I've driven by this a million times, but I stopped by this location for the very first time earlier this week.  Pretty inexcusable.  I wasn't therefore even aware that a Lincoln Highway memorial was also there.


I also had never stopped by the giant, and very odd, Ames Brothers monument, even though I was well aware that it was there.  I had no idea that it was so huge.

 

I'd heard about it, but apparently my interest was sufficient in this location, in a town I never felt that I really lived in, to run up to the county line and take a look at it.  Odd.

I did a little better with the Overland Trail marker, which I know that I had stopped at while I was a student.  I can dimly recall stopping here while driving towards Centennial, more or less on a pretext.  I.e., I had something I had to check on my truck or something, but I was curious about the location, so I stopped.

 

I really think missing all these places is pretty indefensible.  They form part of the character of Albany County, and I should have appreciated that. And the real Albany County, not the Albany County that's just the student body of the University of Wyoming, which I suppose formed up a larger part of my mental imagination of Laramie at the time.

Well, the purpose of this blog and its exploration of history has been stated many times before.   But maybe an accidental part of it is to cause me to look a little more carefully at a lot of places that I've
been to many times before.  Or at least I have been doing that.  I wish I had earlier.  Indeed, I can think of people I've known who lived history that I know wish I'd asked them about, but no longer can.  By age 53 quite a bit of history has gone by while I observed it, and those who had experienced earlier aren't around.  The markers still are, however, and they're more than worth looking at.

Lex Anteinternet: Tracking the Presidential Election, 2016 Part X. ...

Lex Anteinternet: Tracking the Presidential Election, 2016 Part X. ...:



The Republican Party has officially nominated Donald Trump. The Democratic Party has officially nominated Hillary Clinton.  Both part...

Lex Anteinternet: "Ranching from the high point" marker, Albany Coun...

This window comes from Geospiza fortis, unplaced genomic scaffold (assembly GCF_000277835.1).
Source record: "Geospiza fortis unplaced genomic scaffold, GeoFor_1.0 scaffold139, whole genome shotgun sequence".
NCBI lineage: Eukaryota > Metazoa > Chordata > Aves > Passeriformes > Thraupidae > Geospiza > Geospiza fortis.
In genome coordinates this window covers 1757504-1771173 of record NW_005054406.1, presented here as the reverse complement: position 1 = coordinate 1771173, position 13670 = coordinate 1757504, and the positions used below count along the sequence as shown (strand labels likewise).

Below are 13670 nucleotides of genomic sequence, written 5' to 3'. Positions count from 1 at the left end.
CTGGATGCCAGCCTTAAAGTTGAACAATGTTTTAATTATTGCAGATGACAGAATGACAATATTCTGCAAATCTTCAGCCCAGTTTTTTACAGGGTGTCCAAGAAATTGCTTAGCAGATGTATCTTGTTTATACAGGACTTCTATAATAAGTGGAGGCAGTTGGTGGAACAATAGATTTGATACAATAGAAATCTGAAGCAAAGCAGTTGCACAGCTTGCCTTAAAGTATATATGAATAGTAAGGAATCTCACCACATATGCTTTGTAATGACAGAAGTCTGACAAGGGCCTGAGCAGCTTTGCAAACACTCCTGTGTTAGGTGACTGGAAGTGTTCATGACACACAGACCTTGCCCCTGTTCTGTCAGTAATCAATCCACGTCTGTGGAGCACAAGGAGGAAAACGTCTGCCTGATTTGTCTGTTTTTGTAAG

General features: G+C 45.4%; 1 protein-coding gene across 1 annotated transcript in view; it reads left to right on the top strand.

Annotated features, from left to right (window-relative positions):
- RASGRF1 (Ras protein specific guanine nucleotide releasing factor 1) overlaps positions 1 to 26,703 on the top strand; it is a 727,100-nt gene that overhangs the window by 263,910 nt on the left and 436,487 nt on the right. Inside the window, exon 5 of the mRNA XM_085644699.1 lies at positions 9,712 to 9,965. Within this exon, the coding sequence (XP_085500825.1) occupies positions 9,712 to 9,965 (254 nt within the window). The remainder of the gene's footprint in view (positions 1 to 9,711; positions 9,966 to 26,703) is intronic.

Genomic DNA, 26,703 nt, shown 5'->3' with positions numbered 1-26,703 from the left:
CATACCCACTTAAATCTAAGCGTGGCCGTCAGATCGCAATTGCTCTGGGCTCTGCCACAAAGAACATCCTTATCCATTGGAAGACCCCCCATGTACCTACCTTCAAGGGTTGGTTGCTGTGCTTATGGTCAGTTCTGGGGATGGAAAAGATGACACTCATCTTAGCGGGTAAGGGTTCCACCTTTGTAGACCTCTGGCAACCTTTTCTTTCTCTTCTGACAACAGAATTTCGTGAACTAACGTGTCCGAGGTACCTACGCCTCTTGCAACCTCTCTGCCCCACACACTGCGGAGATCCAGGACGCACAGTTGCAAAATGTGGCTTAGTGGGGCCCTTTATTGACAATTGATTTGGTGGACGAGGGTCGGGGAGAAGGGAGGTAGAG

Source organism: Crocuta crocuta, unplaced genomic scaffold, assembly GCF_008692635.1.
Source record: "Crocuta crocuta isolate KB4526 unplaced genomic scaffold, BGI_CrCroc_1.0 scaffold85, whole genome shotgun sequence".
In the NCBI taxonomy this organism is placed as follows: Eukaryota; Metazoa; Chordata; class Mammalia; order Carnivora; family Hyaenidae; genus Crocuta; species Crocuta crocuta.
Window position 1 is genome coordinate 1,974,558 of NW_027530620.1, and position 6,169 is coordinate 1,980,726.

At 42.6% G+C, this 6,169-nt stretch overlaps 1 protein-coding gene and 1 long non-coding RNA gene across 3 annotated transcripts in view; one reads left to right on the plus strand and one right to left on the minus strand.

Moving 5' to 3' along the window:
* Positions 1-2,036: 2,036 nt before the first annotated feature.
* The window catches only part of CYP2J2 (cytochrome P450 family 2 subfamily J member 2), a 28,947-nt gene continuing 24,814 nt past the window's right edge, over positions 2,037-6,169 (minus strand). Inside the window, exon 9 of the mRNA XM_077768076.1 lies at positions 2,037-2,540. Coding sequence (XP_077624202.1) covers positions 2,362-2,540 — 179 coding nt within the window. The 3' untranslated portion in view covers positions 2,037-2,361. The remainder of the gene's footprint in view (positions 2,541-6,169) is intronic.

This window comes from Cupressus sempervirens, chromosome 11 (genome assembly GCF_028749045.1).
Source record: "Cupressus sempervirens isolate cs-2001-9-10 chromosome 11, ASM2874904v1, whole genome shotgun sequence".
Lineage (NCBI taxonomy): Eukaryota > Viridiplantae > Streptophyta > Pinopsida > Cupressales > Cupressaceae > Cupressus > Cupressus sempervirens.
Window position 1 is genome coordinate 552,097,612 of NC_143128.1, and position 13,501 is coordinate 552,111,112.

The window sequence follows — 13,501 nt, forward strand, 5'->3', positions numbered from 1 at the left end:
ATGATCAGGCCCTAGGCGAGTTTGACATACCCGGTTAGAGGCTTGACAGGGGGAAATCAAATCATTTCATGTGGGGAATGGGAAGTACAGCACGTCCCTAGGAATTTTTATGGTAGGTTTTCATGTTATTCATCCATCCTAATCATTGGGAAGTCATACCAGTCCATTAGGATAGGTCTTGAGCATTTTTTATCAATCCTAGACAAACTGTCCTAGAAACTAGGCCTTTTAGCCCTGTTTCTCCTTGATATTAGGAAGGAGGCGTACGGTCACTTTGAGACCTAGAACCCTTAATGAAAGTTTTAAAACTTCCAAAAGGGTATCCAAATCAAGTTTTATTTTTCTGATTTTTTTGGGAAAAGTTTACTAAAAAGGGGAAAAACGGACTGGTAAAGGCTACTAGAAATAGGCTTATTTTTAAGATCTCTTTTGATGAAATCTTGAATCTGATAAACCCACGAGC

Lex Anteinternet: "Ranching from the high point" marker, Albany Coun...: This is a marker dedicated to agriculture in Albany and Laramie Counties, Wyoming.  It's located at  the same rest stop that feat...

Thursday, July 28, 2016

Wyoming Fact and Fiction: Wyoming History - Top Ten Politicians

Wyoming Fact and Fiction: Wyoming History - Top Ten Politicians: Like many Americans, I watched a bit of both the Republican and the Democrat conventions in the past two weeks. Makes me think about some o...

Wednesday, July 27, 2016

Railhead: Ames Monument, Albany County Wyoming

Railhead: Ames Monument, Albany County Wyoming: This monument, Ames Monument, is one of the oddest in Wyoming.  It's so odd that I wasn't quite sure whether to post it here, re...

Some Gave All: Henry B. Joy Memorial, Interstate 80, Albany Count...

Some Gave All: Henry B. Joy Memorial, Interstate 80, Albany Count...: This is a monument to one of the founders of the Lincoln Highway, located along its successor, Interstate 80.  The art deco memorial was...

Some Gave All: The Overland Trail, Albany County Wyoming

Some Gave All: The Overland Trail, Albany County Wyoming: These are two markers noting the location, in Albany County, where the Overland Trail passed by the current town of Laramie. The O...

Some Gave All: Ft. Sanders, Wyoming.

Some Gave All: Ft. Sanders, Wyoming.: This is one of the more disappointing items I've posted here, as the location itself is disappointing.  This is the site of the form...

Tuesday, July 26, 2016

Saturday, July 23, 2016

Wyoming Fact and Fiction: Wyoming History - Virginia Cole Trenholm

Wyoming Fact and Fiction: Wyoming History - Virginia Cole Trenholm: Virginia Cole Trenholm is no longer a household name in Wyoming, too bad, she should be. Trenholm was raised and educated in Missouri and ...

Saturday, July 16, 2016

Some Gave All: Tie Hack Memorial, Shoshone National Forest, Wyomiing

Some Gave All: Tie Hack Memorial, Shoshone National Forest, Wyoming

















This memorial to tie hacks is located about twelve miles north of Dubois
Wyoming along the state highway. The scenery nearby is quite
spectacular.

Some Gave All: Green River Rendezvous Site, Sublette County Wyoming

Some Gave All: Green River Rendezvous Site, Sublette County Wyoming:











Really off topic here, and more deserving to be on one of our other blogs such as Today In Wyoing's History, this is the Sublette County Museum Board's marker for the site of the Green River Rendezvous.

Some Gave All: Split Rock, Wyoming

Some Gave All: Split Rock, Wyoming











Lex Anteinternet: Happy (one day late) birthday Jeep!

Lex Anteinternet: Happy (one day late) birthday Jeep!:   Well, sort of. The contract to produce the 1/4 Ton truck was given by the United States on July 15 in 1941. The contract went to ...

Thursday, July 7, 2016

Lex Anteinternet: Wyoming should adopt subsistance hunting regulatio...

Lex Anteinternet: Wyoming should adopt subsistance hunting regulatio...: Alaska has them. Canada also has them for "first nation" and Metis hunters. Subsistance huning is hunting which is, by...

Lex Anteinternet: What are you reading?

Lex Anteinternet: What are you reading?: A new trailing thread, dedicated to what we're currently reading. And. . . we hope. . . with participation from you. What are you...